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How can someone patch Bitcoin?

I don't understand, if someone wants to change or add code to the Bitcoin repo. I've read there is a few people that have access to publish new code (?). Why are those people trusted? And how would they publish the new code so every node gets the updated version? Does every node download it from some central server? Or does someone push it? In both cases, it doesn't seem decentralized.

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How can someone patch Bitcoin?

  • git clone
  • do changes
  • make && run

Why are those people trusted?

You have a right not to trust them

And how would they publish the new code so every node gets the updated version?

Node owners have a right not to upgrade to "referal" version

Do every node download it from some central server?

No. Everyone have a right to change everything in his own copy of sources.

Or do someone push it?

No.

In both cases, it doesn't seem decentralized.

The development of "referal" software is not decentralized.

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    By "referal" do you mean "reference"? – Nate Eldredge Sep 23 '17 at 13:34
  • yes, my English is too poor, I always use wrong words – amaclin Sep 23 '17 at 13:37
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How can someone patch Bitcoin?

As amaclin said, anyone can download the code from github and make their own changes to their copy, to run a customized version. Obviously some changes would make their version incompatible with the rest of the network nodes (consensus changes) though.

I've read there is a few people that have access to publish new code (?).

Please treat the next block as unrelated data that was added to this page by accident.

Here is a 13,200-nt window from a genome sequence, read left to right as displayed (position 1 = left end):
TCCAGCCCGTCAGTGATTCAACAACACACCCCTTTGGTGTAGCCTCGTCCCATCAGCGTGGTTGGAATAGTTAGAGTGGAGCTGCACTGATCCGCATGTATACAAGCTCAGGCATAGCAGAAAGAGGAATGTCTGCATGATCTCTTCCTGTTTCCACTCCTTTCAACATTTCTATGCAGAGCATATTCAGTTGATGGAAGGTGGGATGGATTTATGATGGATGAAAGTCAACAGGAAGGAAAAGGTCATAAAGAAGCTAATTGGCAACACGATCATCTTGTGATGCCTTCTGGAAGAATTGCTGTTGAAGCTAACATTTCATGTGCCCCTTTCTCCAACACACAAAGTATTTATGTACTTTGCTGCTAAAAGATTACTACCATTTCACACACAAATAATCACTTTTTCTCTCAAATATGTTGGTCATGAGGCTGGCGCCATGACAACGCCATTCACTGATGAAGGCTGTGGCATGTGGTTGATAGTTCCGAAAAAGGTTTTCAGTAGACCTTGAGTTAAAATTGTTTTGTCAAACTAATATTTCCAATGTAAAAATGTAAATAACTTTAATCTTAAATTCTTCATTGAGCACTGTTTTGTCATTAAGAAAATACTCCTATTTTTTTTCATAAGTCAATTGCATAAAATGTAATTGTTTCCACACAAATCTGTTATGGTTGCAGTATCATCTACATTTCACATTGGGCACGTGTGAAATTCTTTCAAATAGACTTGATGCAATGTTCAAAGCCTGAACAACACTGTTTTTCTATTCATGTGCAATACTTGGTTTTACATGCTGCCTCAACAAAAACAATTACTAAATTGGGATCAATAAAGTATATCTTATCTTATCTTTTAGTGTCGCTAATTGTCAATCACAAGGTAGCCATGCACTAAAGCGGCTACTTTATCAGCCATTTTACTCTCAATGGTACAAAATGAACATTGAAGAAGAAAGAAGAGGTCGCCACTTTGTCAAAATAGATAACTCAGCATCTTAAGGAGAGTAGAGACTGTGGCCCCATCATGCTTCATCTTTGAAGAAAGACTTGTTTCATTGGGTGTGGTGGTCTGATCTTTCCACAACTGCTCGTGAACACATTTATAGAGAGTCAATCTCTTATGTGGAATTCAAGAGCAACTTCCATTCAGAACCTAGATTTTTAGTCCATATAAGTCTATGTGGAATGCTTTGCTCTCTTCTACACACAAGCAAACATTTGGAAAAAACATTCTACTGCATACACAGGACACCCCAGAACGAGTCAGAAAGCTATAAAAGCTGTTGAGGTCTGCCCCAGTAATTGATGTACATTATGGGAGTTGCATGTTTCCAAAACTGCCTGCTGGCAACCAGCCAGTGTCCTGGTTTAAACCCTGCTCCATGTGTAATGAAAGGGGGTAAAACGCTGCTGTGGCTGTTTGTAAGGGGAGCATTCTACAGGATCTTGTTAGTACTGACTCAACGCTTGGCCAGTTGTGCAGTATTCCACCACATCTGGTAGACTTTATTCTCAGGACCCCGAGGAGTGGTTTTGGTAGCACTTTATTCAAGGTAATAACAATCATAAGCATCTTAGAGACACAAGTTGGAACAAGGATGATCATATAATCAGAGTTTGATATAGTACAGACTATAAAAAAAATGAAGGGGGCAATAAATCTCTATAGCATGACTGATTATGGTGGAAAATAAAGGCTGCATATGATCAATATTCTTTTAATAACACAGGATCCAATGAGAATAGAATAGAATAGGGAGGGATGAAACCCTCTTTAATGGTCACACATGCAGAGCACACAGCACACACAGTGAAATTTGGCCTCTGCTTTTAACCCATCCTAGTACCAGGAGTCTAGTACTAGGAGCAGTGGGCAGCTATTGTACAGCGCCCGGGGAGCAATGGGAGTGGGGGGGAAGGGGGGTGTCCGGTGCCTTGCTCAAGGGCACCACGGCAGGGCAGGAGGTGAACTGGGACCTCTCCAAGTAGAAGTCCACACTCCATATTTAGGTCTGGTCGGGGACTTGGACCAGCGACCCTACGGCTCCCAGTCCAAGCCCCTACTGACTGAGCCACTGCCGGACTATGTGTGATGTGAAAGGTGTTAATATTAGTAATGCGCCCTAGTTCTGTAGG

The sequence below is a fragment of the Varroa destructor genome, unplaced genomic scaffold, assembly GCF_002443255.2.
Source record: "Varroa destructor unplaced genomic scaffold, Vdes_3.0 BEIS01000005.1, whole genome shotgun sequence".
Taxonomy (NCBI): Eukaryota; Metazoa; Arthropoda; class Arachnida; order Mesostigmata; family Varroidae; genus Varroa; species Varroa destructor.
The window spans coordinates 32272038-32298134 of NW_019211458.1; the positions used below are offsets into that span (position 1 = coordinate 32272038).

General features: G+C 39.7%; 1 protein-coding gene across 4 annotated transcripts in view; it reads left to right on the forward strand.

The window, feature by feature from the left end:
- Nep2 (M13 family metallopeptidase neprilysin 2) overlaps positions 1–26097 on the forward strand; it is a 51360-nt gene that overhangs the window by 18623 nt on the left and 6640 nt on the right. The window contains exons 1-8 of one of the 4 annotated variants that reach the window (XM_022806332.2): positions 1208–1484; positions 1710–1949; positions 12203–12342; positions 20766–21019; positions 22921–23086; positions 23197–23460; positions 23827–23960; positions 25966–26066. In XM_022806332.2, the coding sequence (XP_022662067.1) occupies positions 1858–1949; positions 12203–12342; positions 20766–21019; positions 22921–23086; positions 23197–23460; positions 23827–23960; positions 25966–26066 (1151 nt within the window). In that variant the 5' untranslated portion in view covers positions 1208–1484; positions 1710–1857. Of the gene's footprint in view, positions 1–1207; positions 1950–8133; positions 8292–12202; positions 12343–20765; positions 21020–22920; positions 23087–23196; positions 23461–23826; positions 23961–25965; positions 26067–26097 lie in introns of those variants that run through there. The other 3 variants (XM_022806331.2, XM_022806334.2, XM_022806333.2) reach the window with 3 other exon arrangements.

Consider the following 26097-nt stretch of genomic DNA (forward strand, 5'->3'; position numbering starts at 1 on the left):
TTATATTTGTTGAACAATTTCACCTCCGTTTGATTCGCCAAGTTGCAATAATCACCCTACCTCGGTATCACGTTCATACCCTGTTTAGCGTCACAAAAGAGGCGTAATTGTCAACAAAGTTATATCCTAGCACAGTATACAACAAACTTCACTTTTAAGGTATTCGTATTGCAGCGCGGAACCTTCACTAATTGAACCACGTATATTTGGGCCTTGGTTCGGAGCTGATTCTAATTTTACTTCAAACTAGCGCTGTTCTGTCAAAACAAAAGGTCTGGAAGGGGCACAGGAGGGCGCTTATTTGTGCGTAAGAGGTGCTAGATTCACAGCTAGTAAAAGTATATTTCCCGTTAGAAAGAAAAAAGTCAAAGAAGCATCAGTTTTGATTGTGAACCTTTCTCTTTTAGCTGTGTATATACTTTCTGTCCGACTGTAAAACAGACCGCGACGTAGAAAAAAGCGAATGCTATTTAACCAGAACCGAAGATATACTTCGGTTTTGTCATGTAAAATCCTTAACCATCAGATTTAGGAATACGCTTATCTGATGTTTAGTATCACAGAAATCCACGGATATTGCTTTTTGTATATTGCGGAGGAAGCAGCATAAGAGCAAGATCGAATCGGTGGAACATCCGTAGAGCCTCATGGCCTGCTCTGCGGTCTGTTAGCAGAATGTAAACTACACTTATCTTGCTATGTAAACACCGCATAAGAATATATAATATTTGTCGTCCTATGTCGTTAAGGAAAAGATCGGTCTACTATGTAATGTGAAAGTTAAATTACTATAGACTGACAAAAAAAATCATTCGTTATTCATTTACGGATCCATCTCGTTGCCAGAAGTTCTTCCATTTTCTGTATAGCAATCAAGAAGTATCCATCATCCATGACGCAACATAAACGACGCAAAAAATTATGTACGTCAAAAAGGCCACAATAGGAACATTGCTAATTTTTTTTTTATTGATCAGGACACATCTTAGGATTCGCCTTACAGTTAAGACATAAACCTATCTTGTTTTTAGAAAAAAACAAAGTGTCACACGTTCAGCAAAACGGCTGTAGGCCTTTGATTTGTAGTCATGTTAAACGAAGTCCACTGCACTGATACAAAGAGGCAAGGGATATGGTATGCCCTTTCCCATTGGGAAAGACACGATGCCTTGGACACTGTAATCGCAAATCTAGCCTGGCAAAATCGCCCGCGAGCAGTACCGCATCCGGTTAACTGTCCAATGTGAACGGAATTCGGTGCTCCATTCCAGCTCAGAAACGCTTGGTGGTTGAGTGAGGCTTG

Indeed, the bitcoin organisation on GitHub is made up of members who contribute more actively to the codebase, some of them have write access to the code (e.g. laanwj, sipa, MarcoFalke and jonasschnelli) meaning they can actually merge other people's pull requests (suggested changes).

Why are those people trusted?

"Open source often naturally revolves around meritocracy where longer term contributors gain more trust from the developer community. However, some hierarchy is necessary for practical purposes. As such there are repository “maintainers” who are responsible for merging pull requests as well as a “lead maintainer” who is responsible for the release cycle, overall merging, moderation and appointment of maintainers." [reference]. But this doesn't mean they just do whatever they want to. "Maintainers will take into consideration if a patch is in line with the general principles of the project; meets the minimum standards for inclusion; and will judge the general consensus of contributors." And as amaclin said, everyone has a right not to trust them, that is the beauty of open source development, anyone can read/modify/test the code and make sure they trust it, not just the people who wrote it.

And how would they publish the new code so every node gets the updated version? Does every node download it from some central server? Or does someone push it?

Releases are made periodically by the lead maintainer, such as the latest 0.15.0.1 release. The executables for that release get published on bitcoin.org so that anyone can download the new release and run it instead of the older software. But upgrading to a new version is always a choice, people can choose to keep using older software in most cases if they want to.

In both cases, it doesn't seem decentralized.

Because bitcoin is completely open source, anyone can make changes to the code themselves and run their own versions, no one is forced to trust the bitcoin core repo or use its compiled binaries. Anyone can run their own versions of the software, anyone can fork it and make their own clients, anyone can choose not to upgrade, etc.

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